Can it sometimes be ‘out of sight – out of mind’?
Maybe the dog wants to escape all interaction with something he is uneasy about whilst not wanting any kind of conflict.
Yesterday I visited the house of a client with two dogs. One, a very large Rhodesian Ridgeback, was clearly uncomfortable so close to someone he didn’t know.
As he entered the room he deliberately turned his head away from me before lying down in his bed in the corner with his face to the wall and his back to me. ‘Out of sight, out of mind’ – as as much ‘out of mind’ as he could manage anway!
Far from being a way of blocking someone out as in the case of the dog I went to yesterday, turning his back, especially backing into us, is more likely to be a sign of friendliness and showing peaceful intentions.
Some people still believe it’s the dog trying to show he’s Alpha! That is the one thing we can be sure it’s not.
“Dog owners often think their dogs are pushy or impolite when they turn their backs to them, sometimes even pushing them. Nothing could be farther from the truth” says Roger Abrantes. It’s not a sign of ‘dominance’ as old school trainers may have us believe, it is probably the very opposite.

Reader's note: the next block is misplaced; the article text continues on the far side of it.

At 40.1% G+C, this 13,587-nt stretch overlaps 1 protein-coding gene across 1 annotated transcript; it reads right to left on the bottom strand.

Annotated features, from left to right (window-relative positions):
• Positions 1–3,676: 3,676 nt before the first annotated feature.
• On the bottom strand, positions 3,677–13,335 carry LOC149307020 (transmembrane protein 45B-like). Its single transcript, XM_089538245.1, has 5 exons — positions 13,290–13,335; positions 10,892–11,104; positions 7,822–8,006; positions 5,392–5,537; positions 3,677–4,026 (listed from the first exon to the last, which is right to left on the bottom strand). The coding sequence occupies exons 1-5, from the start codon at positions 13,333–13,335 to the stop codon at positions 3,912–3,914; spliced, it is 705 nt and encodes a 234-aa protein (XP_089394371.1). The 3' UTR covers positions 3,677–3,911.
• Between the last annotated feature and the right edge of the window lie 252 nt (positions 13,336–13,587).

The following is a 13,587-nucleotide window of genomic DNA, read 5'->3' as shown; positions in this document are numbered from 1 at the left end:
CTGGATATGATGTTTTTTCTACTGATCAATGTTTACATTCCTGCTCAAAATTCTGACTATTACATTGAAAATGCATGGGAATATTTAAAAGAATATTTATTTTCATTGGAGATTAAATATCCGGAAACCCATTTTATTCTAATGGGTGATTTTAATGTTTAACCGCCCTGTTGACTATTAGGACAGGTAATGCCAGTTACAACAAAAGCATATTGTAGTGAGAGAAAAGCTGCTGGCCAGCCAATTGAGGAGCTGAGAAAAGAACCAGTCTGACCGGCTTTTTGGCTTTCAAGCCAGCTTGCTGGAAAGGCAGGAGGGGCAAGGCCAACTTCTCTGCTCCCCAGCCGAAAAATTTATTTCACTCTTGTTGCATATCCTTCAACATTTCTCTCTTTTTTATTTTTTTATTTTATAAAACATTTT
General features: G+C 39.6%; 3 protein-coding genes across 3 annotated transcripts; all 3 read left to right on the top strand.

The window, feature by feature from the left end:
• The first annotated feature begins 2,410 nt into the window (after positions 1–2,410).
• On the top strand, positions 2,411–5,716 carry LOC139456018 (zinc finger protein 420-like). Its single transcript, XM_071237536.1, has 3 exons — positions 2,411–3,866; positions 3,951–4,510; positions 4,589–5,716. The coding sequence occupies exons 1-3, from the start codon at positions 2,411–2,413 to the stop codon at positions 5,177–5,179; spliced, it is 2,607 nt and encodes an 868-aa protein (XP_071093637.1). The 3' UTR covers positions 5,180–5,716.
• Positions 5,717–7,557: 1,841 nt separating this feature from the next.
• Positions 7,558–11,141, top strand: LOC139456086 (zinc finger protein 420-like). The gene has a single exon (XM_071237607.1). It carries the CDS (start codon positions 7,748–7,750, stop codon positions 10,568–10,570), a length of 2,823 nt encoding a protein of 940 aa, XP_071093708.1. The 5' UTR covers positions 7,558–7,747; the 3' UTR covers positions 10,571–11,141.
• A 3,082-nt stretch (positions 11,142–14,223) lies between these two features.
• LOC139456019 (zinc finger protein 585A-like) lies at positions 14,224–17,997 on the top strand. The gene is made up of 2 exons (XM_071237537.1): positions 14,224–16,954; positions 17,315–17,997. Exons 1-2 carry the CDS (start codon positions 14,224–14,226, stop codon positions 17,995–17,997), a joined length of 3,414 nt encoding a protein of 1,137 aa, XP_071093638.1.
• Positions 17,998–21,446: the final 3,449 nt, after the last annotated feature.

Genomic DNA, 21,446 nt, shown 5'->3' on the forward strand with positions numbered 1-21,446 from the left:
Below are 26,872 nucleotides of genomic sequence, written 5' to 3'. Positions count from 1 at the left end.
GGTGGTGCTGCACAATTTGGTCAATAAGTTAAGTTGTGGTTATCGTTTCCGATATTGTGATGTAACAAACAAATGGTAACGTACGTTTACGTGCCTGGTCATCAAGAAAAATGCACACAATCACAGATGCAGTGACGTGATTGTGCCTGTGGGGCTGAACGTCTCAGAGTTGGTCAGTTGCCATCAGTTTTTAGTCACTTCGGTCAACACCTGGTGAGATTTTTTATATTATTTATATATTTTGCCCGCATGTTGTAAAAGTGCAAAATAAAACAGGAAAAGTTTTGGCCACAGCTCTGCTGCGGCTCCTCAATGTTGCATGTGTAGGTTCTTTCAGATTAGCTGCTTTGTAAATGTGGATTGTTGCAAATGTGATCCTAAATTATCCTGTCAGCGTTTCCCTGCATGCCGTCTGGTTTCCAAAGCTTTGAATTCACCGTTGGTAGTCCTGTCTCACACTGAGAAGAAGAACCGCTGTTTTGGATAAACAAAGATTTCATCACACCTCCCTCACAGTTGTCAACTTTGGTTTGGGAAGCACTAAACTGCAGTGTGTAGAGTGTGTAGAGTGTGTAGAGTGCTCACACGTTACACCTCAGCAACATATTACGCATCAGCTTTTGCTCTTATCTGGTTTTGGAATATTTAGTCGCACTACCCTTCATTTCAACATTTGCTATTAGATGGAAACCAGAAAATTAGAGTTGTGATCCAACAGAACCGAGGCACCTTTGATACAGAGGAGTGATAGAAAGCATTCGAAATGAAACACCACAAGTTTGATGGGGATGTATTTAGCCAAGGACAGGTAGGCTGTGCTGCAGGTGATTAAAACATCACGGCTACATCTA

A hip nudge is the behaviour a dog shows when it nudges another with its hip or rear end. Dogs often use this sort of behavior towards people, typically during greeting ceremonies when we show the dog passive friendliness by crouching down to it. The dog will then walk towards us, turn round and either nudge us gently with its hip or rear end, or stand passively with its back turned to us.” To read more, click here.
Here is one of the many stories of dogs I have been to where the owners have learnt how important it is to be able to interpret their dog’s body language correctly.
Theo Stewart, The Dog Lady
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